Visiting the filming locations of Mad Max: Fury Road in the Namib Desert
Mad Max: Fury Road heralds the return of the Mad Max franchise thirty years after the third film was released. While the Mad Max world is still set in a post-apocalypse Australia, there is a new Max (Tom Hardy replacing Mel Gibson) and a new filming country (Namibia).
Fury Road was filmed in the Namib Desert near Swakopmund, Namibia. It was originally going to be shot near Broken Hill in Australia until heavy rains turned the usually-barren landscape into a carpet of grass and desert flowers. Excellent news for farmers, but hardly a backdrop you would want for filming scenes of a dystopian future. What was Australia’s loss became Namibia’s gain.
As a child of the eighties in Australia I had watched the first three Mad Max films several times over. I also feel an affinity for the films as the original Mad Max was filmed in and around my home city of Melbourne, and Mad Max 2 (Road Warrior) was filmed in Western NSW, not far from where I grew up.
When I initially read that a new Mad Max was being filmed outside Australia I was sceptical, but having since visited the Namib Desert and watched the movie I can say that Namibia does an outstanding job as a stand-in for the Australian outback.
If you haven’t already seen the movie here is the preview.
If you prefer not to see the preview then these two headlines will give you an indication of the awesomeness that is Fury Road:
And for those who haven’t seen the first three (probably most people born after 1985) you can still watch the new movie without missing a beat, but you may be inspired to watch Mad Max, Mad Max 2 (Road Warrior), and Mad Max 3 (Beyond Thunderdome) after seeing Fury Road.
Two months before the movie was released I was invited to visit the Mad Max filming locations on behalf of the Namibia Tourism Board. As a Mad Max fan this was a dream invitation. This was also my first time to Namibia, which was a bonus.
My first impression of Namibia when driving from the airport at Windhoek was that it felt a bit like Australia. Both Australia and Namibia are two of the least densely populated countries in the world (Australia ranks at 3.1 people per Sq KM and Namibia at 2.56). And Namibia – also like Australia – is mostly arid.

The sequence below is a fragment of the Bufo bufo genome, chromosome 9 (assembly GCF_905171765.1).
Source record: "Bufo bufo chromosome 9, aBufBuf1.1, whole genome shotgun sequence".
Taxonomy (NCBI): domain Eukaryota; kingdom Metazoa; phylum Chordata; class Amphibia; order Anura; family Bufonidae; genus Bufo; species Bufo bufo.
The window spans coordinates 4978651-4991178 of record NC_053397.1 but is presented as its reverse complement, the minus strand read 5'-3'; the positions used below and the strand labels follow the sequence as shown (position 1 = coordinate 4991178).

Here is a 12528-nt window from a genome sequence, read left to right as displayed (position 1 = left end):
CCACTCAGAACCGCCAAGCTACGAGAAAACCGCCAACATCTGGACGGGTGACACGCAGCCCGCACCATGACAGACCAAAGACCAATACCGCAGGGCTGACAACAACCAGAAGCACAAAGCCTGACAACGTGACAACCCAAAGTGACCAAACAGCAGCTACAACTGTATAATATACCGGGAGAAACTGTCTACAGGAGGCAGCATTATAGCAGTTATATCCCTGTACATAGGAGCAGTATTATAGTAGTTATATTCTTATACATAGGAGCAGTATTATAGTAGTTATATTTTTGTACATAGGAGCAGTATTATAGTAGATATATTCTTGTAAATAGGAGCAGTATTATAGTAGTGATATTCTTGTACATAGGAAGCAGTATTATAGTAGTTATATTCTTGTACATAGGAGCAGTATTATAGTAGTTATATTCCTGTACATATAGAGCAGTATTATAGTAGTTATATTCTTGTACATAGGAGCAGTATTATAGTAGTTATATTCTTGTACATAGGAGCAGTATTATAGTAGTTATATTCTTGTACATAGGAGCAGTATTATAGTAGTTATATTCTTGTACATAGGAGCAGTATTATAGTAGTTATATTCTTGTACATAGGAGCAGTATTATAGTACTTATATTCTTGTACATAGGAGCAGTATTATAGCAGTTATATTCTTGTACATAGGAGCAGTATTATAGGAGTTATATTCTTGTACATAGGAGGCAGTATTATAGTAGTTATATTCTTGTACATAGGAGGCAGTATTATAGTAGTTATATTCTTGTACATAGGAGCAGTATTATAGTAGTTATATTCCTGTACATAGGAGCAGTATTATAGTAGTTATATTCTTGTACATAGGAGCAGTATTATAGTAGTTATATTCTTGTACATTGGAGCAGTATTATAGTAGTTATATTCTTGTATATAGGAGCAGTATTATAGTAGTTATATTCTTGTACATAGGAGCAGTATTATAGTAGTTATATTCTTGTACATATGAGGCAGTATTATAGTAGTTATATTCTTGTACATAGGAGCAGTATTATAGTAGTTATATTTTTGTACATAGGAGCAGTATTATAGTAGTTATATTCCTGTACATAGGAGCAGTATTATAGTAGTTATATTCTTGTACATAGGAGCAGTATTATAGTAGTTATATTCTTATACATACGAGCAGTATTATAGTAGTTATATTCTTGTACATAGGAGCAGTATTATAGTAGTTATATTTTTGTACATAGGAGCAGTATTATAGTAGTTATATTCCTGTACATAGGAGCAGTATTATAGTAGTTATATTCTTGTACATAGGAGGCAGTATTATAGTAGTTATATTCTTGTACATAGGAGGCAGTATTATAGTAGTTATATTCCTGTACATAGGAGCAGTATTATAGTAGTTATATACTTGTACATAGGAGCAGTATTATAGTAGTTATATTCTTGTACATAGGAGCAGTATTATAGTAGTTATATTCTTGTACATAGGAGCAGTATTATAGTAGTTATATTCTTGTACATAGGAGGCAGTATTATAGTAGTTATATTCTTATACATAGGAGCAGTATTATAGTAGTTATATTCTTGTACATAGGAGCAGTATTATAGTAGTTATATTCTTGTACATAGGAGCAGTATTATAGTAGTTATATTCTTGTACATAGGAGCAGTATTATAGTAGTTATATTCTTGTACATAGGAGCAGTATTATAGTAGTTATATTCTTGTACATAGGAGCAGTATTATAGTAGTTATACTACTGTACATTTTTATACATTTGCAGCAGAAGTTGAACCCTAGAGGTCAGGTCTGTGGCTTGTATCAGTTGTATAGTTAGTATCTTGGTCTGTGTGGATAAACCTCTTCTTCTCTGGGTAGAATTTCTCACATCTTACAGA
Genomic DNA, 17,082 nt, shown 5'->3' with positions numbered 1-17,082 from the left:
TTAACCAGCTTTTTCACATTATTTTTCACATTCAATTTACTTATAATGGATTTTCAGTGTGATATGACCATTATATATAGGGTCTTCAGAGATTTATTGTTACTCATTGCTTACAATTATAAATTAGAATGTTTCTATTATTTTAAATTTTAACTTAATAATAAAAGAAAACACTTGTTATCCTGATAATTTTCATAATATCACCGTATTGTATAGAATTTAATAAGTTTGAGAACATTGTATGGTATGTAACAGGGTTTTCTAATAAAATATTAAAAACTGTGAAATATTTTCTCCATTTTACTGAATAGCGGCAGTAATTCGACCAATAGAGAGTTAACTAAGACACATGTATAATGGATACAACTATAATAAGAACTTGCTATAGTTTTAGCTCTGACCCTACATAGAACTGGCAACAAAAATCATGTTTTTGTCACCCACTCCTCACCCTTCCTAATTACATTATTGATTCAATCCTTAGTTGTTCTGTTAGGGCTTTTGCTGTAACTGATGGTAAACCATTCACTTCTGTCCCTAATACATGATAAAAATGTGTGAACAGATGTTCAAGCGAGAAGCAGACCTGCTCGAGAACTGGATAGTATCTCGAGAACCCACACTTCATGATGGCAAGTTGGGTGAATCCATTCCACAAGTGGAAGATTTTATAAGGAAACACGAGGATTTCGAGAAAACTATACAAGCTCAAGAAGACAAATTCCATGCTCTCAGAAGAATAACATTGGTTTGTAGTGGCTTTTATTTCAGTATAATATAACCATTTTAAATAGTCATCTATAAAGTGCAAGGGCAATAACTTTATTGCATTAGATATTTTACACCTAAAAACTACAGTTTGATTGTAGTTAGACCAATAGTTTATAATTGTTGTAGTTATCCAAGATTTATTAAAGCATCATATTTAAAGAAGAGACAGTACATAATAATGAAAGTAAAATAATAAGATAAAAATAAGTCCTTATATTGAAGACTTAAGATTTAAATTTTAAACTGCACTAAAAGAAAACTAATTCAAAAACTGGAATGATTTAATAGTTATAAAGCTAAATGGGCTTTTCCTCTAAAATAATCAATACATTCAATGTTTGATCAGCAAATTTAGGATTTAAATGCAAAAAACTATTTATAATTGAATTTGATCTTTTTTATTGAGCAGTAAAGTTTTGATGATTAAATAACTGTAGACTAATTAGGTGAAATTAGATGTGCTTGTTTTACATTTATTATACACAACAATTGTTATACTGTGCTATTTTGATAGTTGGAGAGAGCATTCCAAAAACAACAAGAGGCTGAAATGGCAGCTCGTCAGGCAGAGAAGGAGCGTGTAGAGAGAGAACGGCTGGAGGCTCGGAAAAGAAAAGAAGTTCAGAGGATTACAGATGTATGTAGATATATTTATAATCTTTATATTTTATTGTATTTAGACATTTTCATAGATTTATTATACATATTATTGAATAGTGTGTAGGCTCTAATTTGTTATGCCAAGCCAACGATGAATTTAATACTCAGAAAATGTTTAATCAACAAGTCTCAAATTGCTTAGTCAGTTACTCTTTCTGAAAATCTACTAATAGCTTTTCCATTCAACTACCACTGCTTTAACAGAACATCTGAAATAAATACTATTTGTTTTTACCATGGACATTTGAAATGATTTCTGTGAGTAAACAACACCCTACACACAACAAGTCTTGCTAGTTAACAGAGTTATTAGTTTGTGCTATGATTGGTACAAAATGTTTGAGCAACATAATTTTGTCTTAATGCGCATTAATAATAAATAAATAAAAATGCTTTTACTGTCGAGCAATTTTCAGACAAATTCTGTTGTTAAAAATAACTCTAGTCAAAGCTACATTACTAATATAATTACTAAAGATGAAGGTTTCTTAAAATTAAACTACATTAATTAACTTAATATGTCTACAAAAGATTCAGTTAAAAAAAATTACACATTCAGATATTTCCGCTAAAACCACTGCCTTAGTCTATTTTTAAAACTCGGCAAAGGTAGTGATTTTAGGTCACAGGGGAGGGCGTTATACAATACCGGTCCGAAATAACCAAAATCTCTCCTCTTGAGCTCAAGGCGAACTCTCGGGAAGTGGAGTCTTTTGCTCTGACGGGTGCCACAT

It is relatively green and hilly around Windhoek (the inland capital of Namibia) but it soon flattens out into arid desert when you drive towards the coast. From Windhoek we drove to the coastal city of Swakopmund, which is near where most of the filming took place.
We visited the locations before the film was released so we didn’t have any context to the locations. Not that it mattered. The scenery is stunning and I loved every moment of driving through the desert.
One of our guides is based in Swakopmund and visited the movie sets while it was in production. He described some of the scenes involving stunt bikes jumping over trucks, controlled explosions, and all the crazy cars that were made especially for the film.
Further away from Swakopmund on the road to Brandberg Mountain, we stopped for another photo opportunity on a dusty desert road.
There was a chase scene on the desert flats out here. Sure, it’s not much to look at in a picture, but to stand in a flat and treeless desert and hear the silence is a surreal experience when you spend most of the year immersed in busy city life.
This scenery is very similar to the desert environment I grew up in in Australia.
Perhaps the most visually stunning location are the sand dunes that are located a short drive from Swakopmund. There are scenes in the movie that are shot during the day and at night, but the best time to go is an hour before sunset when the sands start glowing red and shadows form behind the sandy peaks. I would rate these sand dunes up there with Wadi Rum as one of my favourite desert experiences.
There are no buildings or any man-made landmarks related to the movie to visit (like Hobbiton in New Zealand, for example) though I did recognise the landscapes in the film.
An idea for Swakopmund would be to request to have a few of the 150 vehicles that were specially made for the movie on permanent display in the city. It would make for a good focal point for tours and a nice homage to a movie that contributed to the local economy while the production crew was based here.
A short distance outside of Swakopmund there is a museum dedicated to an abandoned steam engine. I use the word museum loosely as it’s a glass box that encases the locomotive on the side of the road. Surely a museum of Mad Max cars would be a far greater attraction.
I would presume tour companies will start offering Mad Max related tours, where you can visit some of the locations of the film around Swakopmund.
Even if you haven’t seen the movie (which none of us on the trip had at that point) or you don’t care for the movie, visiting the Namib Desert is an incredible experience. I will be writing more about Namibia in future posts.
How to get to Swakopmund
Swakopmund is served by Walvis Bay Airport, which is 47KM south of Swakopmund. Air Namibia fly from Windhoek and to Cape Town and Johannesburg-OR Tambo in South Africa. South African Express offer flights from Cape Town and Johannesburg-OR Tambo.
Search for flights to Walvis Bay on Skyscanner.
I visited Namibia as a guest of the Namibia Tourism Board.